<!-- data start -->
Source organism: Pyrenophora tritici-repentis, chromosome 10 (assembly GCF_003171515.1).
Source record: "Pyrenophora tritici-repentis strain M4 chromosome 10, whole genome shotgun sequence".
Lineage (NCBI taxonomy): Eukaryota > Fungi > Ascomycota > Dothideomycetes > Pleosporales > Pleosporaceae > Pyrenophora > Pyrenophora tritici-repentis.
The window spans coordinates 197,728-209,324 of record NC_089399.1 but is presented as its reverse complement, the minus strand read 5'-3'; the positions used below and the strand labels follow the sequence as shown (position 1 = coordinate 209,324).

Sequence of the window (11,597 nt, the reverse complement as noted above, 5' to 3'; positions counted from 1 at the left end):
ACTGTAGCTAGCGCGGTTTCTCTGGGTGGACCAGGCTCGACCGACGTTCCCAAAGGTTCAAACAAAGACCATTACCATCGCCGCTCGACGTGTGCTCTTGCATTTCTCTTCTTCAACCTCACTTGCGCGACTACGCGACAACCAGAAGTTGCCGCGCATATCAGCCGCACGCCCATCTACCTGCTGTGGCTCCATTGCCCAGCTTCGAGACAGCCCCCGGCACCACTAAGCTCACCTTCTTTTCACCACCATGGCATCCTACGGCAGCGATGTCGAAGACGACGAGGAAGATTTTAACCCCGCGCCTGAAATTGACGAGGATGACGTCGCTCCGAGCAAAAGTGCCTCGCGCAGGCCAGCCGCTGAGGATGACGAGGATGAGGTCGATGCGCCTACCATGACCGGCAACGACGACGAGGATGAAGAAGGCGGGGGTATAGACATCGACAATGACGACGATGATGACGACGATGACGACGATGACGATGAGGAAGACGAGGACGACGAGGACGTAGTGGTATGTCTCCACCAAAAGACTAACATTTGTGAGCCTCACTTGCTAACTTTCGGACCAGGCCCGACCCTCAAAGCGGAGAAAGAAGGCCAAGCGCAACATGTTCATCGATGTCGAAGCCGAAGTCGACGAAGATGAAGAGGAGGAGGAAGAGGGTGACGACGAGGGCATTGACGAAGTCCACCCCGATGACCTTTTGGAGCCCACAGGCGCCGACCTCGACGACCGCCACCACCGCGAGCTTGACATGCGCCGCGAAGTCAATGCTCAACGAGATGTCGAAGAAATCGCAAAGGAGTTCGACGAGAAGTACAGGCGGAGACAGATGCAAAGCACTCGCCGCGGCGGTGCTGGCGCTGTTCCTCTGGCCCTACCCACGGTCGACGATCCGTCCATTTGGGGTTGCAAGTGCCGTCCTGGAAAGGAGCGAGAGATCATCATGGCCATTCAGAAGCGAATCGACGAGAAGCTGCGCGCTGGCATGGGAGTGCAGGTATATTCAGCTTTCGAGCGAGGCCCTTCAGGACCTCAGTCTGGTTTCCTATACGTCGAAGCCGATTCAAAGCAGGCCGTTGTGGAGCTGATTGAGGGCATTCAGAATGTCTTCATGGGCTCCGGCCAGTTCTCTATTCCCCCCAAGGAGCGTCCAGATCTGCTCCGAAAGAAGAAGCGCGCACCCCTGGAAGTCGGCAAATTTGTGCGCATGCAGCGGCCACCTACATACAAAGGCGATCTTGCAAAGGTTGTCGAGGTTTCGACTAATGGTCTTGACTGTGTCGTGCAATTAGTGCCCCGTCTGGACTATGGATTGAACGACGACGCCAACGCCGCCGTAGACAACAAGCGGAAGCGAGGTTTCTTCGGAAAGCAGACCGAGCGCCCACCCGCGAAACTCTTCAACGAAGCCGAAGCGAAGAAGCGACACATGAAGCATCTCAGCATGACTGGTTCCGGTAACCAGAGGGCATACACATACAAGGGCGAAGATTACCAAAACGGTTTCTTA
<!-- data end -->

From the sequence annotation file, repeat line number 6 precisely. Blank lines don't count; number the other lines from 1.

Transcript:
ACTGTAGCTAGCGCGGTTTCTCTGGGTGGACCAGGCTCGACCGACGTTCCCAAAGGTTCAAACAAAGACCATTACCATCGCCGCTCGACGTGTGCTCTTGCATTTCTCTTCTTCAACCTCACTTGCGCGACTACGCGACAACCAGAAGTTGCCGCGCATATCAGCCGCACGCCCATCTACCTGCTGTGGCTCCATTGCCCAGCTTCGAGACAGCCCCCGGCACCACTAAGCTCACCTTCTTTTCACCACCATGGCATCCTACGGCAGCGATGTCGAAGACGACGAGGAAGATTTTAACCCCGCGCCTGAAATTGACGAGGATGACGTCGCTCCGAGCAAAAGTGCCTCGCGCAGGCCAGCCGCTGAGGATGACGAGGATGAGGTCGATGCGCCTACCATGACCGGCAACGACGACGAGGATGAAGAAGGCGGGGGTATAGACATCGACAATGACGACGATGATGACGACGATGACGACGATGACGATGAGGAAGACGAGGACGACGAGGACGTAGTGGTATGTCTCCACCAAAAGACTAACATTTGTGAGCCTCACTTGCTAACTTTCGGACCAGGCCCGACCCTCAAAGCGGAGAAAGAAGGCCAAGCGCAACATGTTCATCGATGTCGAAGCCGAAGTCGACGAAGATGAAGAGGAGGAGGAAGAGGGTGACGACGAGGGCATTGACGAAGTCCACCCCGATGACCTTTTGGAGCCCACAGGCGCCGACCTCGACGACCGCCACCACCGCGAGCTTGACATGCGCCGCGAAGTCAATGCTCAACGAGATGTCGAAGAAATCGCAAAGGAGTTCGACGAGAAGTACAGGCGGAGACAGATGCAAAGCACTCGCCGCGGCGGTGCTGGCGCTGTTCCTCTGGCCCTACCCACGGTCGACGATCCGTCCATTTGGGGTTGCAAGTGCCGTCCTGGAAAGGAGCGAGAGATCATCATGGCCATTCAGAAGCGAATCGACGAGAAGCTGCGCGCTGGCATGGGAGTGCAGGTATATTCAGCTTTCGAGCGAGGCCCTTCAGGACCTCAGTCTGGTTTCCTATACGTCGAAGCCGATTCAAAGCAGGCCGTTGTGGAGCTGATTGAGGGCATTCAGAATGTCTTCATGGGCTCCGGCCAGTTCTCTATTCCCCCCAAGGAGCGTCCAGATCTGCTCCGAAAGAAGAAGCGCGCACCCCTGGAAGTCGGCAAATTTGTGCGCATGCAGCGGCCACCTACATACAAAGGCGATCTTGCAAAGGTTGTCGAGGTTTCGACTAATGGTCTTGACTGTGTCGTGCAATTAGTGCCCCGTCTGGACTATGGATTGAACGACGACGCCAACGCCGCCGTAGACAACAAGCGGAAGCGAGGTTTCTTCGGAAAGCAGACCGAGCGCCCACCCGCGAAACTCTTCAACGAAGCCGAAGCGAAGAAGCGACACATGAAGCATCTCAGCATGACTGGTTCCGGTAACCAGAGGGCATACACATACAAGGGCGAAGATTACCAAAACGGTTTCTTA